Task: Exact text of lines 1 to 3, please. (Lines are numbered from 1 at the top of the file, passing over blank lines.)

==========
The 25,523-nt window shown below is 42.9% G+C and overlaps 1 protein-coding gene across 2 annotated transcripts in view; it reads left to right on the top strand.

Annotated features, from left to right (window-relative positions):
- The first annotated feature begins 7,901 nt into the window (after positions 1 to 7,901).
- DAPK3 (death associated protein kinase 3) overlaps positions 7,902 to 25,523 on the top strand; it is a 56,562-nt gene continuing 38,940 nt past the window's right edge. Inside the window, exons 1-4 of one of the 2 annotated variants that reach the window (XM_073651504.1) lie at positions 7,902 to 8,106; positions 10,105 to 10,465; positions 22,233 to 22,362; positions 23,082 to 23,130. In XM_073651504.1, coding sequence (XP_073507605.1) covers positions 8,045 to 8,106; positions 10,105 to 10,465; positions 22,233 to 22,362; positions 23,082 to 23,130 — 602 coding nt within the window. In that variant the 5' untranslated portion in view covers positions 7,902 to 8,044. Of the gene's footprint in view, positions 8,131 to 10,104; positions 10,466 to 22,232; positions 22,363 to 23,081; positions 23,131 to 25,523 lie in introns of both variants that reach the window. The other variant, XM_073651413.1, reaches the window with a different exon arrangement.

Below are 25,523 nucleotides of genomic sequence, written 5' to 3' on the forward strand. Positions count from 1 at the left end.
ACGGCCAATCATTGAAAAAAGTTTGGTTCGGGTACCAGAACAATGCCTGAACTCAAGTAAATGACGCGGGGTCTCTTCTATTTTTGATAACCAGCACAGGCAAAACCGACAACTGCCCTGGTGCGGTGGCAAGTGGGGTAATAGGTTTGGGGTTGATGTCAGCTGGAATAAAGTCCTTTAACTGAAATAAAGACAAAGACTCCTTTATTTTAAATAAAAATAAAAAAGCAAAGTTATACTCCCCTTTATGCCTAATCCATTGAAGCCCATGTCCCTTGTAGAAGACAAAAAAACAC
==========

The 25,523-nt window shown below is 42.9% G+C and overlaps 1 protein-coding gene across 2 annotated transcripts in view; it reads left to right on the top strand.

Annotated features, from left to right (window-relative positions):
- The first annotated feature begins 7,901 nt into the window (after positions 1 to 7,901).